This year, I’ve decided to adopt a saint for each month. I didn’t write about my January saint (St Dorothea of Montau in case you were wondering) because January is way too early to get my act together. But let’s just move along, shall we?
St Lawrence, Priest and Diplomat
February’s saint is… St Lawrence of Brindisi!!
St Lawrence of Brindisi (1559 — 1619) was a Capuchin Franciscan priest, diplomat, linguist, theologian and preacher. Born Guilo Cesare Russo in Brindisi, Southern Italy, he entered religious life with the Capuchins and took the name Lorenzo.
St Lawrence was well-known for his learning and piety. He was an excellent preacher and an exceptional linguist, speaking most European languages as well as ancient Greek and Hebrew. (His Hebrew was so good that the rabbis of Rome were convinced that the saint was a secret Jewish convert.) Because of this, he spent his life zig-zagging across Europe on different diplomatic and pastoral missions.
For example, he founded new Capuchin houses in Vienna and Prague, preached sermons in Madrid and Naples, acted as the papal nuncio in Munich, ran the Capuchin Order as Vicar-General from Rome, lead the Catholic forces (crucifix in hand) to fight the invading Turks in Hungary, and died in Lisbon on yet another diplomatic mission. Seriously, the saint got around.
What sets St Lawrence apart was, among other things, his deep love for Scripture. Pope Benedict XVI said that,
The whole of his activity was inspired by great love for Sacred Scripture, which he knew thoroughly and by heart, and by the conviction that listening to and the reception of the word of God produces an inner transformation that leads us to holiness. (Pope Benedict XVI, General Audience, 23 March 2011)
St Lawrence, Apostolic Doctor
In 1959, St Lawrence was declared a Doctor of the Church, making him the thirteenth doctor (or the one who’ll come after Peter Capaldi for you Whovians.)
St Lawrence is called the Apostolic Doctor because, like the Apostles (literally, those sent in Greek) he willingly went wherever he was sent to proclaim the Gospel, to gently correct error, and to make peace among brothers.
This is what St Lawrence himself has to say about the apostolic duty of preaching:
Preaching therefore, is a duty that is apostolic, angelic, Christian, divine. The word of God is replete with manifold blessings, since it is, so to speak, a treasure of all goods. It is the source of faith, hope, charity, all virtues, all the gifts of the Holy Spirit, all the beatitudes of the Gospel, all good works, all the rewards of life, all the glory of paradise: Welcome the word that has taken root in you, with its power to save you. (James 1:21)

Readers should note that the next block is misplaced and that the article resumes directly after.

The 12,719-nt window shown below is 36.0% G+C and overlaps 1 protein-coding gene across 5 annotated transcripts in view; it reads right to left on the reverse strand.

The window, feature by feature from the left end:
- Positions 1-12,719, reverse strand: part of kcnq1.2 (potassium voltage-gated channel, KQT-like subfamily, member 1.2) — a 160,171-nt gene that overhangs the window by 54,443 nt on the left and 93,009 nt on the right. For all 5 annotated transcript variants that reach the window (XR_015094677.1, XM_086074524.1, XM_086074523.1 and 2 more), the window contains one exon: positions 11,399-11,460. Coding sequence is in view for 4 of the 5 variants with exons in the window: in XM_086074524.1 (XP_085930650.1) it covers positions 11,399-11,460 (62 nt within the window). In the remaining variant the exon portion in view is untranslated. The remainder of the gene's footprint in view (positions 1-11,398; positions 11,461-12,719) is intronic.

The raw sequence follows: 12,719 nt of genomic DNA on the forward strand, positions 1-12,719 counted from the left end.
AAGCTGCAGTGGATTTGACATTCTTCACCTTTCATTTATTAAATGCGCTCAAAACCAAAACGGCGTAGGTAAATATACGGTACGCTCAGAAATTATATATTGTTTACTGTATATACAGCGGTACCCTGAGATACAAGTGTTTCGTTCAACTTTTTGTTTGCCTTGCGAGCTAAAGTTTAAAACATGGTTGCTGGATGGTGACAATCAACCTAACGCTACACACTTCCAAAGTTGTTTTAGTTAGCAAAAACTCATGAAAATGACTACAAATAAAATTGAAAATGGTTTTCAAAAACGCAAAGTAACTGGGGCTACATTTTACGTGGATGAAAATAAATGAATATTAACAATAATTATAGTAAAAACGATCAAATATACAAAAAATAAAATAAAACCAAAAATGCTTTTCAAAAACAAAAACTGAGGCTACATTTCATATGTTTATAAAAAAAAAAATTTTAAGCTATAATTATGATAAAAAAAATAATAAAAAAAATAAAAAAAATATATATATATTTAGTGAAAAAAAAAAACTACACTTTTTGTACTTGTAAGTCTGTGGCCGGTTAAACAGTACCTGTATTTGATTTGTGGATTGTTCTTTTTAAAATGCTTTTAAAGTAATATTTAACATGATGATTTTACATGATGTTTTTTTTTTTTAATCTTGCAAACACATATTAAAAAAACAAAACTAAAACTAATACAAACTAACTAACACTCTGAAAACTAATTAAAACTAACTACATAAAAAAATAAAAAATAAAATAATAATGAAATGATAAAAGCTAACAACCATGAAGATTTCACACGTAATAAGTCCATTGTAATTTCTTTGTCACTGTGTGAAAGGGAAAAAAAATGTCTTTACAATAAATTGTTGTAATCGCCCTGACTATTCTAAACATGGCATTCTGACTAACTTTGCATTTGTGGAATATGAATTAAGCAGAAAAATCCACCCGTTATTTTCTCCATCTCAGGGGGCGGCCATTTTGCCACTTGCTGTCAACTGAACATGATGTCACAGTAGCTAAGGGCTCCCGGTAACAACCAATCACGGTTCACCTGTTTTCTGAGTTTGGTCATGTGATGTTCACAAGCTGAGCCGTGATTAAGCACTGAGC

For the word of God is a light to the mind and a fire to the will. It enables man to know God and to love him. And for the interior man who lives by the Spirit of God, through grace, it is bread and water, but a bread sweeter than honey and the honeycomb, a water better than wine and milk. For the soul it is a spiritual treasure of merits yielding an abundance of gold and precious stones. Against the hardness of a heart that persists in wrongdoing, it acts as a hammer. Against the world, the flesh and the devil it serves as a sword that destroys all sin.
St Lawrence, Lover of Scripture
I love that.
This February, as I begin my university ministry work again, I want the grace to trust in the power of the word of God.
For the word of God is living and active, sharper than any two-edged sword, piercing to the division of soul and spirit, of joints and marrow, and discerning the thoughts and intentions of the heart. (Hebrews 4:12)
But how often do I actually trust God’s word to speak for itself? Do I think the word of God needs props and sparkly things to speak to this generation? Do I encourage my students to love the Scriptures and to expect to find Christ there? I don’t just want to believe that the Scriptures are the word of God, I want to act like they are.
The word of God in the Scriptures is living and active. It is profitable for teaching, correcting, and growing in holiness. (2 Timothy 3:16-17) When I don’t trust God’s word to be God’s word, I end up relying on myself, trying to find the “appropriate” words for any given occasion. This is usually a disaster. (No, really Laura? Shocking!)
My calling isn’t to make the word of God palatable or acceptable to the passing whims of this milieu; it’s simply to let go of my ego and give God the reins.
Let God be God and let His word speak powerfully.
Only He can convert our hearts.
St Lawrence of Brindisi, pray for us!